• Be sure to spend enough time on Thought Leadership.  We are typically conditioned to “check the box” and get things done.  It could be very uncomfortable to sit back for a half a day and just brainstorm ideas and concepts.  As the Chief Transformation Officer, you need to get comfortable with doing this.
  • Do not operate in a vacuum.  You must socialize your ideas with the CEO and his/her leadership team.  They need to be viewed as an extension of your transformation office and viewed as thought leaders.  In this way, they will have buy-in to the Lean business system that you are trying to create.  Also, it provides you a wonderful opportunity to coach and teach these leaders on the fundamental principles of Lean.
  • There are many Lean principles that you will be espousing as you attempt to indoctrinate change within your organization.  However, principles without a corresponding process are just slogans that will have no meaning and will eventually create frustration.  For example, I recently asked a CEO and his leaders if they believed the notion that one of the fundamental principles of leadership is to develop their people.  They all agreed and claimed that they embraced this principle.  When I asked how they develop their people, the room went silent.  They had no meaningful process to develop their people, such as a career development process.  Another example was asking them if they believed that they have a problem-solving culture where problems are solved at the “lowest possible, highest necessary” level in the organization.  They all agreed but had no meaningful problem-solving process to teach their employees and failed to even offer the time for employees to work on solving problems. Principles must be actionable and backed up by meaningful processes.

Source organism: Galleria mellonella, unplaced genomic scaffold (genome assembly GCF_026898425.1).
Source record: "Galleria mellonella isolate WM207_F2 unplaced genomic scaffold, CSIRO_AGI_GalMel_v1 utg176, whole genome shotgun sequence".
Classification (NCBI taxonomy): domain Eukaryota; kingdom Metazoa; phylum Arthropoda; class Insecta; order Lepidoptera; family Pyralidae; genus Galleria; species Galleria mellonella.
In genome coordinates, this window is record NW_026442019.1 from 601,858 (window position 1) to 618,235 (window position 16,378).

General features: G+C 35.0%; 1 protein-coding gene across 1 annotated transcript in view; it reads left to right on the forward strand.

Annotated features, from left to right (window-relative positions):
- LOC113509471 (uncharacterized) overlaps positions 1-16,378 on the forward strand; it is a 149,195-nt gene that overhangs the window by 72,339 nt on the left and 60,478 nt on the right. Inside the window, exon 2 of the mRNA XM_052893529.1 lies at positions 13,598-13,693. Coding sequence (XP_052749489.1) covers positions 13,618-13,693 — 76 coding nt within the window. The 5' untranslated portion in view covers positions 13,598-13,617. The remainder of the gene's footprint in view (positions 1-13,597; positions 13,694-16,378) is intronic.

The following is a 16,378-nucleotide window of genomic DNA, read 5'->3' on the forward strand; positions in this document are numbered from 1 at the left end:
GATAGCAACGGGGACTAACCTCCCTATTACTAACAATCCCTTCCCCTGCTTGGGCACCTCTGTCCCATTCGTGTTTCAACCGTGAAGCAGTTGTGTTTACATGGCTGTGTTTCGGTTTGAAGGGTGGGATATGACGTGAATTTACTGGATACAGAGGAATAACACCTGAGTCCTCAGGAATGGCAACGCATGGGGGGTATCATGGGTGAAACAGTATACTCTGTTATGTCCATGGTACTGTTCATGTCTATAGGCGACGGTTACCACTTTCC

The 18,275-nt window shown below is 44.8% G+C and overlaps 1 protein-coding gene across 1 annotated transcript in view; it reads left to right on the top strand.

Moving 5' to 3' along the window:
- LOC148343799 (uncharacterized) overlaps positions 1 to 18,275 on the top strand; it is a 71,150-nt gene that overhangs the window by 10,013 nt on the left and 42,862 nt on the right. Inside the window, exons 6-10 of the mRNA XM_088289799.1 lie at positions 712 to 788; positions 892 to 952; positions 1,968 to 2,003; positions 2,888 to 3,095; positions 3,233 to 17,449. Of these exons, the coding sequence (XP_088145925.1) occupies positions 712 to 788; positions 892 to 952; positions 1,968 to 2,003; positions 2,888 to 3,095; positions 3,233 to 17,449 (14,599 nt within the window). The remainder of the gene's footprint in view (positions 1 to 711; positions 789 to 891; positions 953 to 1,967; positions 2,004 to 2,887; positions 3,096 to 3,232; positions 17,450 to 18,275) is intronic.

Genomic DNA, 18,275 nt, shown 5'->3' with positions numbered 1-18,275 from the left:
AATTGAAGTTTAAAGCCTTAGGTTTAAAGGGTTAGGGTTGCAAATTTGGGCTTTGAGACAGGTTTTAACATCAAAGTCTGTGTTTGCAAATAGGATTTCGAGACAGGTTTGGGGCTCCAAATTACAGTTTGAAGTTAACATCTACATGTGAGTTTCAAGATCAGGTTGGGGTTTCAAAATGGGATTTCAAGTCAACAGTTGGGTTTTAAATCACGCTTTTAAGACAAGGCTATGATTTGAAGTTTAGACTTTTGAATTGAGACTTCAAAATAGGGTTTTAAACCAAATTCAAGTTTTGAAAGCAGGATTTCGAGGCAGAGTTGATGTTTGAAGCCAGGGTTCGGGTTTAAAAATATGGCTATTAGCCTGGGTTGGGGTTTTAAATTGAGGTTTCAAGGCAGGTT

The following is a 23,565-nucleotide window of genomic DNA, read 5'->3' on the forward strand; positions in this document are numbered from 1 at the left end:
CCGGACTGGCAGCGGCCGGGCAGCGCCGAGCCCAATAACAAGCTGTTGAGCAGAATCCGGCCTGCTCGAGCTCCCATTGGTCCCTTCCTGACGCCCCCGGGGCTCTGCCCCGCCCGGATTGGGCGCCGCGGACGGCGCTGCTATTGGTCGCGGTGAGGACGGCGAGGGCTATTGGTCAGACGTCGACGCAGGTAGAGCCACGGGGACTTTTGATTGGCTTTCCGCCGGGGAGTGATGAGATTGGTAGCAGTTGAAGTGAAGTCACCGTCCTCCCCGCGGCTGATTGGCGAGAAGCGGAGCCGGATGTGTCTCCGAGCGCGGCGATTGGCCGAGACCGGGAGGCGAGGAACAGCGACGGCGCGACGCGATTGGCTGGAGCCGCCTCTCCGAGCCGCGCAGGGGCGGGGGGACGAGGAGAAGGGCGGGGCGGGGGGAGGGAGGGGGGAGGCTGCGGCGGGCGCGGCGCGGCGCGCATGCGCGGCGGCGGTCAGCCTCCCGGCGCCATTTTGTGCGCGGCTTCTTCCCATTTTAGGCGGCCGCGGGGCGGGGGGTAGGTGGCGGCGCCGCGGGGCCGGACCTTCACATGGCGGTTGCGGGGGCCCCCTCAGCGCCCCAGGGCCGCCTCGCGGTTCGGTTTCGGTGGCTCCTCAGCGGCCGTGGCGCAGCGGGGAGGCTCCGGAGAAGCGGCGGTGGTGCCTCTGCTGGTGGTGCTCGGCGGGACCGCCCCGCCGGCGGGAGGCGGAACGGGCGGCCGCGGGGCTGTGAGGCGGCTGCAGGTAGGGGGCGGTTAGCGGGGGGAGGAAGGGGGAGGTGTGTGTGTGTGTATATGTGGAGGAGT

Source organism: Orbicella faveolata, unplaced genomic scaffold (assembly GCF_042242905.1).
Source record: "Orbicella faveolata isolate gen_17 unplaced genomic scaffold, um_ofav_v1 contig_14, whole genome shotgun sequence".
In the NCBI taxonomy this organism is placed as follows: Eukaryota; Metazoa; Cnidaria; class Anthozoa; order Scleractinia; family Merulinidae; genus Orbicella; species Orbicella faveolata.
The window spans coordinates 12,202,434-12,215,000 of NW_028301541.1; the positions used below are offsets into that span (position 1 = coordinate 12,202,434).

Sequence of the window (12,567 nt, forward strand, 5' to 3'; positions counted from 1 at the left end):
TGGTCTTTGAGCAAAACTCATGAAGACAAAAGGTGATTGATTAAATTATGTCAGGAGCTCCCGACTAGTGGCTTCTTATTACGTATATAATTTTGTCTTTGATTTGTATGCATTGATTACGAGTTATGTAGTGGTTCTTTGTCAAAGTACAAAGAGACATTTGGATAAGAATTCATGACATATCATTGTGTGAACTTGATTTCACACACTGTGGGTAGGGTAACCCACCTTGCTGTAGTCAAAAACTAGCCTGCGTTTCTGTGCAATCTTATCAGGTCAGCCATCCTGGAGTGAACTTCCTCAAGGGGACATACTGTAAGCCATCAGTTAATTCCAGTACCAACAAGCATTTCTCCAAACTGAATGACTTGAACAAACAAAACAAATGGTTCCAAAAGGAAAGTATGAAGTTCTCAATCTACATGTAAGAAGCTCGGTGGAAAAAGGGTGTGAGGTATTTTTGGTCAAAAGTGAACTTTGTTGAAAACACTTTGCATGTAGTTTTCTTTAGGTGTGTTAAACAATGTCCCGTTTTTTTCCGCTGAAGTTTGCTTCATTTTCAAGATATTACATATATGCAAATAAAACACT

• In the continual effort to look for waste and make improvements, there is a tendency to always look at the glass half empty.  Consistently living in the negative can be taxing and not healthy.  You must celebrate and promote the success while maintaining a “healthy dissatisfaction with the status quo.”  This is a journey.  Enjoy the journey and stop to smell the roses once in a while.
  • Learn to lead as if you have no power.  You must learn to influence and also allow you, your team and others to make mistakes.  And don’t let perfect get in the way of better.
  • Finally, be sure to stick to the basics of Lean.  Resist the urge to lunge at the latest silver bullet that some consultant puts out into the marketplace.  The basics work!  It’s all hard work and there are no silver bullets.  But it is greatly rewarding!


The role of the Chief Transformation Officer is complex and difficult.  There are many nuances and not everyone is conditioned to thrive in an environment that is nowhere near as black and white as more traditional roles within the organization.  Learning to keep your focus on tacit skills transfer as well as teaching leaders how to think, consistent with the principles, is the first and foremost responsibility of the CTO.  This is the only way to truly evolve your culture.